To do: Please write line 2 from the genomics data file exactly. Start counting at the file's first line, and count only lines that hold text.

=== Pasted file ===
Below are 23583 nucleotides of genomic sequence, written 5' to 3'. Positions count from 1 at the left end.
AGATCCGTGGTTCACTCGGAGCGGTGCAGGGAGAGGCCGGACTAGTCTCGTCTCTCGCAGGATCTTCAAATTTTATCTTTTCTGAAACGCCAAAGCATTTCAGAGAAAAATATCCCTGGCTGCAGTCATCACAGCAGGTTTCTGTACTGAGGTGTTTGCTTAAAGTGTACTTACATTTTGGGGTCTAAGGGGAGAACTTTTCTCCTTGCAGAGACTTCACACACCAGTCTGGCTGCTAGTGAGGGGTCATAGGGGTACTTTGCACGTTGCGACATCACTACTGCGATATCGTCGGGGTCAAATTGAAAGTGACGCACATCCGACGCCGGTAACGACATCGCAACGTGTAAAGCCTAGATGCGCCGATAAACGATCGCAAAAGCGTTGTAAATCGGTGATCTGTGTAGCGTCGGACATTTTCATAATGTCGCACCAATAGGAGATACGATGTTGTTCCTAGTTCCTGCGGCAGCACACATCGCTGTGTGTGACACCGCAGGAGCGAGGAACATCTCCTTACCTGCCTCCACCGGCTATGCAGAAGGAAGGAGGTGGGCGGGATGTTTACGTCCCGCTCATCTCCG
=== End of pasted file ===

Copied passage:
AGATCCGTGGTTCACTCGGAGCGGTGCAGGGAGAGGCCGGACTAGTCTCGTCTCTCGCAGGATCTTCAAATTTTATCTTTTCTGAAACGCCAAAGCATTTCAGAGAAAAATATCCCTGGCTGCAGTCATCACAGCAGGTTTCTGTACTGAGGTGTTTGCTTAAAGTGTACTTACATTTTGGGGTCTAAGGGGAGAACTTTTCTCCTTGCAGAGACTTCACACACCAGTCTGGCTGCTAGTGAGGGGTCATAGGGGTACTTTGCACGTTGCGACATCACTACTGCGATATCGTCGGGGTCAAATTGAAAGTGACGCACATCCGACGCCGGTAACGACATCGCAACGTGTAAAGCCTAGATGCGCCGATAAACGATCGCAAAAGCGTTGTAAATCGGTGATCTGTGTAGCGTCGGACATTTTCATAATGTCGCACCAATAGGAGATACGATGTTGTTCCTAGTTCCTGCGGCAGCACACATCGCTGTGTGTGACACCGCAGGAGCGAGGAACATCTCCTTACCTGCCTCCACCGGCTATGCAGAAGGAAGGAGGTGGGCGGGATGTTTACGTCCCGCTCATCTCCG